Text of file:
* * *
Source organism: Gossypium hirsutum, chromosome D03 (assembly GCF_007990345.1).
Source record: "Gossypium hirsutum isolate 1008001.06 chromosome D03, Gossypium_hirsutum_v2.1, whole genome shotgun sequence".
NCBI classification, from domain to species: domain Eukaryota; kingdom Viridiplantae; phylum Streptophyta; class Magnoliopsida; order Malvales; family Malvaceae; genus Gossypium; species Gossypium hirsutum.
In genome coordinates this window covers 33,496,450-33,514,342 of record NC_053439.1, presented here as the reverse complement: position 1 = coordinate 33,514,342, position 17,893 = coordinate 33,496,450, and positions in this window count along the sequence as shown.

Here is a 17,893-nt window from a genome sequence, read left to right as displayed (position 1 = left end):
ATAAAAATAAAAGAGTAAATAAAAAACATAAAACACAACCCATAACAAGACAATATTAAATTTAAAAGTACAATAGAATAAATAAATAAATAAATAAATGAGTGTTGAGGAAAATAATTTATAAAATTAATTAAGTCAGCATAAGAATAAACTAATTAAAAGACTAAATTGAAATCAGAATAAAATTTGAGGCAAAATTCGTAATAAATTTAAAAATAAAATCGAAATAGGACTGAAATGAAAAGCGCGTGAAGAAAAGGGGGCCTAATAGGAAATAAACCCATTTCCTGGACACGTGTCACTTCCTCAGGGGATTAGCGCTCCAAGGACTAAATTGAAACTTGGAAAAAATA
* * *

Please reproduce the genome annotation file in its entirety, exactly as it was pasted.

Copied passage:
Source organism: Gossypium hirsutum, chromosome D03 (assembly GCF_007990345.1).
Source record: "Gossypium hirsutum isolate 1008001.06 chromosome D03, Gossypium_hirsutum_v2.1, whole genome shotgun sequence".
NCBI classification, from domain to species: domain Eukaryota; kingdom Viridiplantae; phylum Streptophyta; class Magnoliopsida; order Malvales; family Malvaceae; genus Gossypium; species Gossypium hirsutum.
In genome coordinates this window covers 33,496,450-33,514,342 of record NC_053439.1, presented here as the reverse complement: position 1 = coordinate 33,514,342, position 17,893 = coordinate 33,496,450, and positions in this window count along the sequence as shown.

Here is a 17,893-nt window from a genome sequence, read left to right as displayed (position 1 = left end):
ATAAAAATAAAAGAGTAAATAAAAAACATAAAACACAACCCATAACAAGACAATATTAAATTTAAAAGTACAATAGAATAAATAAATAAATAAATAAATGAGTGTTGAGGAAAATAATTTATAAAATTAATTAAGTCAGCATAAGAATAAACTAATTAAAAGACTAAATTGAAATCAGAATAAAATTTGAGGCAAAATTCGTAATAAATTTAAAAATAAAATCGAAATAGGACTGAAATGAAAAGCGCGTGAAGAAAAGGGGGCCTAATAGGAAATAAACCCATTTCCTGGACACGTGTCACTTCCTCAGGGGATTAGCGCTCCAAGGACTAAATTGAAACTTGGAAAAAATA